Wednesday, March 07, 2012

TAM Docents: Biennial artists: Matika Wilbur; Allison Hyde

Hello Docents-

Sharon has shared some artist information with us below.

Thank you,



Jana Wennstrom | TACOMA ART MUSEUM

Manager of Public and Volunteer Programs

T: 253.272.4258 x3030



HIDE/SEEK: Difference and Desire in American Portraiture

March 17–June 10, 2012



Sent: Tuesday, March 06, 2012 7:48 PM
To: Jana Wennstrom
Subject: Biennial artists: Matika Wilbur; Allison Hyde


Hi Jana,
Thought I would send some additional info regarding the above artists to share with my fellow docents.

Matika Wilbur: studied photography at the Rocky Mountain School of Photography in Montana and the Brooks Institute of Photography in California. She is TulalipTribal member, raised on the Swinomish Indian Reservation.
Originally pursued a career in celebrity photography in Los Angeles, moving on to New York as a fashion photographer, then hiring on with NPR, moving to South America where she photographed indigenous people-it was during that first year that she had a dream involving her grandmother (who had passed on several years prior )  She asked me "What are you doinng photographing their Indians when you haven't even photographed your own?"
She returned home to Swinomish and began asking her Elders questions-"What does it mean to be an Indian?"
Her photography tends to examine stereotypical depictions of Native Peoples and their struggles with the constant cultural duality and defing self-identity.

After sharing a bit about Allison Hyde and her installation in the Biennial: "Mourning the Ephemeral", I received a reply from Allison in response to a few questions I had asked-so thought I would send them on to you.

This is the largest installation piece she has created-"It was quite an exciting and challenging undertaking to transform a much smaller sculptural piece into something large enough to have a presence in a space as large and dynamic as the Wave.  When making decisions regarding what pieces to add to the larger version, I decided to expand my idea of which furniture items interact with our bodies in intimate ways and which of those items are also kept and passed down within families and to seek out old pieces of furniture that could have histories aside from my own to contribute to the piece. Certain pieces of furniture really have stories that they tell, and human interaction and sense of physical history that is implied, and that is why I chose to include elements like the piano and large armoire.  Many of the items were collected from estate sales, implying the death and passing on of the owner, and also from thrift stores or street corners, abandoned and forgotten. The piece was very much about accumulation and desire to preserve our identities and history through the generations, but inevitably memories are lost and all we have left are traces of scratches on the edge of a chair or initials on a jewelry box that give hints of the past and stories that preceeded us."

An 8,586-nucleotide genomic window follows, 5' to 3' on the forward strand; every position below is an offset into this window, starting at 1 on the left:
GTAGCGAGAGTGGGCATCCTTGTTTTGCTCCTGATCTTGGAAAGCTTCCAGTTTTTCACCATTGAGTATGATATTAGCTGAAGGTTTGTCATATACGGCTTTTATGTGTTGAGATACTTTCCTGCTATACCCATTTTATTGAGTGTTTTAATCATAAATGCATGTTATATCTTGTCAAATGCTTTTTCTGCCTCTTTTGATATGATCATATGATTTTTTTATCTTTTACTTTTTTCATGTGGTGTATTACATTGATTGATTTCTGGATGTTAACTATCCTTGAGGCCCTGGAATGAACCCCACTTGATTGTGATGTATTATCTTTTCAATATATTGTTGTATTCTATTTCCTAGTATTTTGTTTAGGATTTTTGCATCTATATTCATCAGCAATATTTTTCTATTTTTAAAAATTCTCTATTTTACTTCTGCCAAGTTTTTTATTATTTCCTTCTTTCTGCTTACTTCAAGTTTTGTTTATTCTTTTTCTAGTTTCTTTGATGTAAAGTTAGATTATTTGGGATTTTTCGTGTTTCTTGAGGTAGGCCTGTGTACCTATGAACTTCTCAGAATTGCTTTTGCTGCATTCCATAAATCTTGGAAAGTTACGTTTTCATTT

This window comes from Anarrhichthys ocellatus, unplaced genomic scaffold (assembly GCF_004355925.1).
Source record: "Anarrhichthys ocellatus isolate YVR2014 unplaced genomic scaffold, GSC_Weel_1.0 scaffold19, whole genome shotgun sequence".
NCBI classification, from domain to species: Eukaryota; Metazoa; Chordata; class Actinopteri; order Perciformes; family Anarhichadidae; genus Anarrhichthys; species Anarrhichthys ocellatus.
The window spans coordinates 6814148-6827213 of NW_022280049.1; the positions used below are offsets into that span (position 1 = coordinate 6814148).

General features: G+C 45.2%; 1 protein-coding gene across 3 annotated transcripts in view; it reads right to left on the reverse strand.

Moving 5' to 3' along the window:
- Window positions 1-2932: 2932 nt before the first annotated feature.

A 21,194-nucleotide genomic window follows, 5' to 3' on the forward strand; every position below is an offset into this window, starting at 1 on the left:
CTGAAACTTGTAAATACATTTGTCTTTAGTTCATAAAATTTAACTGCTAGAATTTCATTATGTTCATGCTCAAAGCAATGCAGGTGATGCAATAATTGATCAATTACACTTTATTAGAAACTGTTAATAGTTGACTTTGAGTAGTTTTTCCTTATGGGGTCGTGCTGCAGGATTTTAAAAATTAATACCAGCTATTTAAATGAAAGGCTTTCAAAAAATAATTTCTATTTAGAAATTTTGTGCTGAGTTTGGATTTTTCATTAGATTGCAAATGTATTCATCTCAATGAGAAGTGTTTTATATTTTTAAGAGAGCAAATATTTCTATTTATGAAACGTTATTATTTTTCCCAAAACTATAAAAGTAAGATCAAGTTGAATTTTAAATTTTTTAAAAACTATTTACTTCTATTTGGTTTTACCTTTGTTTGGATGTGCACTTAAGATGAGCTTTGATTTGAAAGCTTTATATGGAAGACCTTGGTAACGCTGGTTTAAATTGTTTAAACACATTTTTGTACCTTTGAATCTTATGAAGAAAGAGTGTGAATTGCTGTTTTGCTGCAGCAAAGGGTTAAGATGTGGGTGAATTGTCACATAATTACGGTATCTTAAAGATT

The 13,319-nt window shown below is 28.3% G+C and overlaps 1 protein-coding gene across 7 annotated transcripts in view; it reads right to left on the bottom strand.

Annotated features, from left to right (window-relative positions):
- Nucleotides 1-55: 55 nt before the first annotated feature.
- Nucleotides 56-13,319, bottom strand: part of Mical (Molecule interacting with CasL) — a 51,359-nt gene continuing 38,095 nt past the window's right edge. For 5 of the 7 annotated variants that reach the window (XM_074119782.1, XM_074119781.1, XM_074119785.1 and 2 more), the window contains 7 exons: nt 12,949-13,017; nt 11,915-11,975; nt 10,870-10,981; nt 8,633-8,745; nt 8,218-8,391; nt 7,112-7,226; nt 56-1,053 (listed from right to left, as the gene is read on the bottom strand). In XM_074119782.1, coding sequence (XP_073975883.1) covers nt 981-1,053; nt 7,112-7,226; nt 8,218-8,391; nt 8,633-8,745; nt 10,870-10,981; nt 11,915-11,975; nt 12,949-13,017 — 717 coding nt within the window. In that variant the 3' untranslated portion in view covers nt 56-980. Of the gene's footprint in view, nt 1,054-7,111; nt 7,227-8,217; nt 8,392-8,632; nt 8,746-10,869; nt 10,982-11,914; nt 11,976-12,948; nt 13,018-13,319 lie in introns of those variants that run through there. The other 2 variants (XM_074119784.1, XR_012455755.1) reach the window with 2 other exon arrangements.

The positioning of the items was mostly intuitive.  "I wanted to create a sense of movement and chaos within the piece while simultaneously giving the the piece a solidity and mass of black that the viewers eye could

become lost in, giving the opportunity for self reflection.  Objects like pianos are often at the heart of a family and act to recall specific people and events."

Printmaking is still a very big part of her practice-finding ways to integrate print work with the more sculptural or installation pieces.

She's recently been teaching drawing, an experimental printmaking class, and as acrylic mixed media class.  "I love sharing my enthusiasm for art and printmaking with my students." Instructs at University of Oregon.

Have a good day,
Sharon B.


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